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Thursday Morning Links

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Oh, you're sending Ross Wolf? Ninja, that's all you had to say!

Rick Yeatts

Anthony Andro has a postgame story focusing on the unlikely heroics of Ross Wolf and Neal Cotts, who are both rightfully proud of their journeys back to the bigs.

Drew Davison's postgame story says that Ross Wolf planned to retire after this season, but those plans have been put on hold. To paraphrase another Wolf, let's not start chucking each other's Bics just yet.

Todd Wills has a postgame column that says sometimes baseball is a game about narratives and sometimes it's a pretty good one. Wills also has a rapid reaction column.

Martin Perez is apparently gravely concerned that all these innings are going to people you've never heard of before.

Gerry Fraley notes that the Rangers' bullpen is now lefty-heavy.

Drew Davison notes that Cory Burns' stay in the majors was nasty, brutish, and short. Actually, it was only short, but I wanted to make a Thomas Hobbes reference so I could link this review of two books about the historical human experience.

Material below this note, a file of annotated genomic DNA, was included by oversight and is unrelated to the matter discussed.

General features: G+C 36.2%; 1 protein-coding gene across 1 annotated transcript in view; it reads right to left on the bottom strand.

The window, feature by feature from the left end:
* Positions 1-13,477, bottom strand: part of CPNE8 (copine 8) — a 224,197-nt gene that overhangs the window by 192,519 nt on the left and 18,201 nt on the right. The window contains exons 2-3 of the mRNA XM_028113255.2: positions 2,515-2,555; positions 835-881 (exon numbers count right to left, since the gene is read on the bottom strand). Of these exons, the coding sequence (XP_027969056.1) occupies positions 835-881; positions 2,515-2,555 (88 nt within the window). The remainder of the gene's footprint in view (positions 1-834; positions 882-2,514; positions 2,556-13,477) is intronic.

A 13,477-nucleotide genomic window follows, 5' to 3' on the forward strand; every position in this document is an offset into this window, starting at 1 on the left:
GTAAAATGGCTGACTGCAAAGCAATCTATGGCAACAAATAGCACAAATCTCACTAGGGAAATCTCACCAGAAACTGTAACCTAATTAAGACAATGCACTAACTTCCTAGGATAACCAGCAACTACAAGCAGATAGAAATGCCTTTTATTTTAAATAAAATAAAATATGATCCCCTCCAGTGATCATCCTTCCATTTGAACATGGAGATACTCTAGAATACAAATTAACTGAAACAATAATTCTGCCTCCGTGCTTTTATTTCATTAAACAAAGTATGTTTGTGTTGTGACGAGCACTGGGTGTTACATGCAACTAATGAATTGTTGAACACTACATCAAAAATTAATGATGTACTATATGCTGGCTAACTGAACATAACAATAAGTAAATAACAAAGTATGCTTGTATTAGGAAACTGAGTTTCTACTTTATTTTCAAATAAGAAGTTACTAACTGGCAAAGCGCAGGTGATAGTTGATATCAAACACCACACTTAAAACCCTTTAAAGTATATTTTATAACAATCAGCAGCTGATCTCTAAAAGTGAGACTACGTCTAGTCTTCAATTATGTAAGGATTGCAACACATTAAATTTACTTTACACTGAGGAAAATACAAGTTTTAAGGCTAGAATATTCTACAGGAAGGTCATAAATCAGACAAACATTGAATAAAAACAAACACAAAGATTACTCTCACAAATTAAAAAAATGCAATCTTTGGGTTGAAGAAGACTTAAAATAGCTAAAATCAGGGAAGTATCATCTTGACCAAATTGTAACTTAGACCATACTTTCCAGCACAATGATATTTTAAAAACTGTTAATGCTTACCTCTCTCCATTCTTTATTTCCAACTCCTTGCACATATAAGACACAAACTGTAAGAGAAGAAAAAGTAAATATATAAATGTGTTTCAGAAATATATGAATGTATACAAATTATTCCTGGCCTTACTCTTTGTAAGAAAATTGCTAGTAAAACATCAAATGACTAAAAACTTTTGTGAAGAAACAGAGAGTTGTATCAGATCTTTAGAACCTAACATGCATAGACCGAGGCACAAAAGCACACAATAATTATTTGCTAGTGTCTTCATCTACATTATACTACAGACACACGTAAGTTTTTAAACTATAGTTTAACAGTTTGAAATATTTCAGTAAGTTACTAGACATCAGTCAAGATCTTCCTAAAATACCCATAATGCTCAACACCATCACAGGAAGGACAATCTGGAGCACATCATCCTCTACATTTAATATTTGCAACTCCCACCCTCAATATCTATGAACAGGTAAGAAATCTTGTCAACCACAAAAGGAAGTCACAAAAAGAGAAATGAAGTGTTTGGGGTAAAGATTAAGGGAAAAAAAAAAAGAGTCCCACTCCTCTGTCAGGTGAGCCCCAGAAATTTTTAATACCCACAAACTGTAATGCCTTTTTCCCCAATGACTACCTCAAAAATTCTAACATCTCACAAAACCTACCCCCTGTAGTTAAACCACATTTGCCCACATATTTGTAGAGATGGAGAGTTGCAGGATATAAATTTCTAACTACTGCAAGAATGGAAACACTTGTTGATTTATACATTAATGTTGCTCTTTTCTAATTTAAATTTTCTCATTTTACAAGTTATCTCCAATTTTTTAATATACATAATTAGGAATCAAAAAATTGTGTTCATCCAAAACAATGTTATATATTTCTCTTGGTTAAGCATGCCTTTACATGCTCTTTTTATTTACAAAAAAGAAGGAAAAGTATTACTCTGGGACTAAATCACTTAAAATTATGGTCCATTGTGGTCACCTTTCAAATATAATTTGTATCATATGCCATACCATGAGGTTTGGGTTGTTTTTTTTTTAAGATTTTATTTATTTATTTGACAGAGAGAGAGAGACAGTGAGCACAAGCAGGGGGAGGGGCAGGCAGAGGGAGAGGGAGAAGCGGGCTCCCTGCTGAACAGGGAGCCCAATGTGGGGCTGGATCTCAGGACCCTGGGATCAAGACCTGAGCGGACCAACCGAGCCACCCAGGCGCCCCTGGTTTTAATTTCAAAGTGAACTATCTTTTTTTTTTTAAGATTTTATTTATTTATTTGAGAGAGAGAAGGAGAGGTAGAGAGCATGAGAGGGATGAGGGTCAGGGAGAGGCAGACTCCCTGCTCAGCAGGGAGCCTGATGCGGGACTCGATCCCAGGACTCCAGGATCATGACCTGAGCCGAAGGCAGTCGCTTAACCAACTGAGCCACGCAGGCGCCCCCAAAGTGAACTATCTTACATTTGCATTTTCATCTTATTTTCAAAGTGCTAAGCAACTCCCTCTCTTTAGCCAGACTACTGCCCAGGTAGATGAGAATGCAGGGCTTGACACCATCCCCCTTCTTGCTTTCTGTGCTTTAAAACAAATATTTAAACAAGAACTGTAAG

T.R. Sullivan's notes column tells us that this will be Justin Grimm's third start against Seattle, Jeff Baker is licking his chops over finally facing a lefty again, and that Seattle dropped Michael Saunders from the leadoff spot to number two in the order after a 5 for 36 road trip.

Todd Wills has a notes column where we learn that Neal Cotts is the hottest Ranger reliever besides every other Ranger reliever (I know that sounds like one of my joke article summaries, but that's what he actually says so kudos to him)..

I like the Memorial Day Ranger hats.

All the stories about Ross Wolf canceling his retirement led me to bleakly wonder how many pitchers had notched a single career Major League win... an amazing accomplishment given the overall odds but still a pitiful monument to a lifetime of work and practice. On that note, I leave you with a bit on George Mallory, who possibly fell to his death after successfully achieving the summit of Everest.